Some defenders of a controversial new Wisconsin law for public financing of state Supreme Court candidates are taking heart from a Ninth U.S. Circuit Court of Appeals decision.
The appeals court upheld the matching funds provision of Arizona’s public financing system for statewide and legislative offices (see Gavel Grab).
In Wisconsin, two lawsuits have been filed challenging the constitutionality of the state’s new law. And the Ninth Circuit ruling has “boosted the hopes” of defenders of that statute, Jay Heck, executive director of Common Cause in Wisconsin, writes in a Madison Capital Times commentary.
Heck calls the Ninth Circuit ruling a “stunning victory for reformers” and a “very big and significant reason for optimism.” He likens the matching funds provision in Arizona’s law to a provision in the Wisconsin law that critics have attacked.
The Arizona provision provides additional taxpayer dollars to publicly-funded candidates if their privately-funded opponent exceeds a spending limit set by the state.
It was another reflection of the controversial nature of the Arizona law, meanwhile, that a Wall Street Journal editorial questioned the Ninth Circuit decision. “In upholding Arizona’s law, the oft-overturned Ninth Circuit has invited another rebuke from the Supreme Court,” the editorial said.
You can read about Wisconsin’s law, and about debates over legality of public financing plans for judicial elections, in Gavel Grab. You also can learn more from Justice at Stake’s issues page on public financing laws.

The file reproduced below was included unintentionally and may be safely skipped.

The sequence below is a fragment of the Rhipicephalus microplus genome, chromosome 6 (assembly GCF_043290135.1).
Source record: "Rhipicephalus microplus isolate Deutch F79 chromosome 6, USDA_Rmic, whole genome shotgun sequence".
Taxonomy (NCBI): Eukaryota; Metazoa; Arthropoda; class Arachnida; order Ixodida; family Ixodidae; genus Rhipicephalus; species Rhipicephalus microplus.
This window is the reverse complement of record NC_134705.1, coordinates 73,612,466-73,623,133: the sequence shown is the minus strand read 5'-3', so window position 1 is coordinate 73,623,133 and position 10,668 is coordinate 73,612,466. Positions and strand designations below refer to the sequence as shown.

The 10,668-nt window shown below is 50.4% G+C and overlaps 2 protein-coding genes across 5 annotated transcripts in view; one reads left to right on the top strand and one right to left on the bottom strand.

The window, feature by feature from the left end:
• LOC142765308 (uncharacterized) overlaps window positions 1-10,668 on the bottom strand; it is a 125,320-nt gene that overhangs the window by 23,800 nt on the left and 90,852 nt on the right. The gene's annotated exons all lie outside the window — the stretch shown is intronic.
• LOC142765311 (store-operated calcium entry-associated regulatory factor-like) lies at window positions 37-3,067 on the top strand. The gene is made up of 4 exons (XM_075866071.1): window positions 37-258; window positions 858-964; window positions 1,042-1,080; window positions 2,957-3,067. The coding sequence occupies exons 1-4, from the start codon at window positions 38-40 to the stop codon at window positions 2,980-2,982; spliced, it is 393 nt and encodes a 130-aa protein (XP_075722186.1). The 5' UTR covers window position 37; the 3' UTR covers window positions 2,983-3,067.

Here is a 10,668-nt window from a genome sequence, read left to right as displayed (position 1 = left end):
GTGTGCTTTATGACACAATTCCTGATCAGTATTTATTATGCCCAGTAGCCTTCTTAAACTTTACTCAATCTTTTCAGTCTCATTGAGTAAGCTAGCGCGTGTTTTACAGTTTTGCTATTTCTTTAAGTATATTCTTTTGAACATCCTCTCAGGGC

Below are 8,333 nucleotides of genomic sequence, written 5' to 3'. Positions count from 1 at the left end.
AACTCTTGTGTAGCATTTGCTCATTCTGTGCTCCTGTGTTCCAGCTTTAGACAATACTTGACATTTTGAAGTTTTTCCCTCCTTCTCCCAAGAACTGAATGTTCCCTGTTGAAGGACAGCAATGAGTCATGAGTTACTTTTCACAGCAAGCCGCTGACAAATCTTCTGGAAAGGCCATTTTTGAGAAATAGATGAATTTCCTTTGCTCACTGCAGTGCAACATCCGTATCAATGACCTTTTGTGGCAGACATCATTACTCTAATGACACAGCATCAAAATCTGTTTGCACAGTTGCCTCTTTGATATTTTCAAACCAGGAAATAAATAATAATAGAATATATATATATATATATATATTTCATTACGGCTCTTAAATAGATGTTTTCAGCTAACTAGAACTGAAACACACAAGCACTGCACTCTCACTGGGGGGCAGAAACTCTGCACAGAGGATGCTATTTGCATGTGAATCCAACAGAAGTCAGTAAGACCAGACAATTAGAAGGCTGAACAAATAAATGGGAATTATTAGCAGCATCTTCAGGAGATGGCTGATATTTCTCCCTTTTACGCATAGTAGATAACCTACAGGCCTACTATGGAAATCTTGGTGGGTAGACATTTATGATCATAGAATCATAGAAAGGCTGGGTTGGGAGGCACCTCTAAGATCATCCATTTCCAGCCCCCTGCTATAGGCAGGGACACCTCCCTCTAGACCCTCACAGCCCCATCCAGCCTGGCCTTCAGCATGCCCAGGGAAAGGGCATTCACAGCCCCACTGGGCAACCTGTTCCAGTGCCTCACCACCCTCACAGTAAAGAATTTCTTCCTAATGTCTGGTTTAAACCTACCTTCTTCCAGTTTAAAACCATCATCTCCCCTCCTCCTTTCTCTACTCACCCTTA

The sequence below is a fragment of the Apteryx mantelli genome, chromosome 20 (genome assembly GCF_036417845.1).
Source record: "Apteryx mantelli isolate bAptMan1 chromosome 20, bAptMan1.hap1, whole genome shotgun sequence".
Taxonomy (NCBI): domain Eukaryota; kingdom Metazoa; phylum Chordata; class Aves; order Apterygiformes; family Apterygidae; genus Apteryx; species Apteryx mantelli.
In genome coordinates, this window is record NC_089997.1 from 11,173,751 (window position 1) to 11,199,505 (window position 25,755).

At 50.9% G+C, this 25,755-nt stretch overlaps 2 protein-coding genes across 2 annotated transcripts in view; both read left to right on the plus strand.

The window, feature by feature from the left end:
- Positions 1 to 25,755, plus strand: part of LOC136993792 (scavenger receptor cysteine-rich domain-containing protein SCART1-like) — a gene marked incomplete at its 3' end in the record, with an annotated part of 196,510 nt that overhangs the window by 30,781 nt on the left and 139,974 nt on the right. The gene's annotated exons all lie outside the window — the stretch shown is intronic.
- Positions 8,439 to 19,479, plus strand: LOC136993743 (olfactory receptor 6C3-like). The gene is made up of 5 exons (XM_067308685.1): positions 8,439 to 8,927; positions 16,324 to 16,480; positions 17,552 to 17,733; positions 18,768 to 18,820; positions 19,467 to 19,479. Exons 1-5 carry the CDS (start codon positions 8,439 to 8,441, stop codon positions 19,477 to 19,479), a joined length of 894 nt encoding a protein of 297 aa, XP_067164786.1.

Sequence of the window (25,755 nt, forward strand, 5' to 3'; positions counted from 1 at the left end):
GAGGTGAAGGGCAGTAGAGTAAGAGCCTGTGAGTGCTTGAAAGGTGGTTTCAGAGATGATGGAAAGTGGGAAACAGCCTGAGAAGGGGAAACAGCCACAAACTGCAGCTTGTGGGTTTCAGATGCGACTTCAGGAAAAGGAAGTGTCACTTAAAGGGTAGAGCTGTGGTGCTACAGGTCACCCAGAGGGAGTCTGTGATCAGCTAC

An article delving into the recusal views of two sitting Michigan Supreme Court justices also relies on Justice at Stake for data on past Michigan election spending.
The article in Michigan Messenger reports that Justices Robert Young Jr. and Maura Corrigan participated in an amicus brief filed in the landmark Caperton v. Massey case. They and some other current and former justices sided with Massey Energy and opposed rules that would disqualify judges from hearing cases involving major campaign donors.
Justice Young, who is up for reelection, likely will gain from business groups pumping millions of dollars into advertising, the article said. When Michigan’s Supreme Court toughened disqualification standards last year, Justices Young and Corrigan voted in opposition.
Examining the growth of independent political spending, the article used data from Justice at Stake to report that five candidates for the high court raised more than $1.6 million in 2004, compared to independent groups spending $1.8 million on TV ads. Justice Corrigan got more TV ad support from third party groups in 2006 than she raised for her campaign, the article added. Read more
An Alabama Supreme Court justice has accused his rival in a Republican primary contest of hypocrisy for deploring the cost of judicial elections, then pumping massive sums into last-minute TV advertising.
The target of the attack, trial lawyer Tracy Cary (right-hand photo), states on his campaign Web site, “I will not participate in the outlandish fund-raising of past judicial campaigns. This is only a start but I want to do my part to help restore public confidence in our courts.”
The campaign manager for incumbent Justice Mike Bolin (left-hand photo) said Cary bought $650,000 in ads, according to a Tuscaloosa News article, shortly after filing a public report listing no campaign contributions. Justice Bolin and Cary are competing in a GOP primary.
The campaign manager, Scott Stone, accused Cary of hypocrisy. Stone also contended Cary put off taking campaign donations, until after the passage of a reporting deadline, to avoid disclosing his donors’ identities.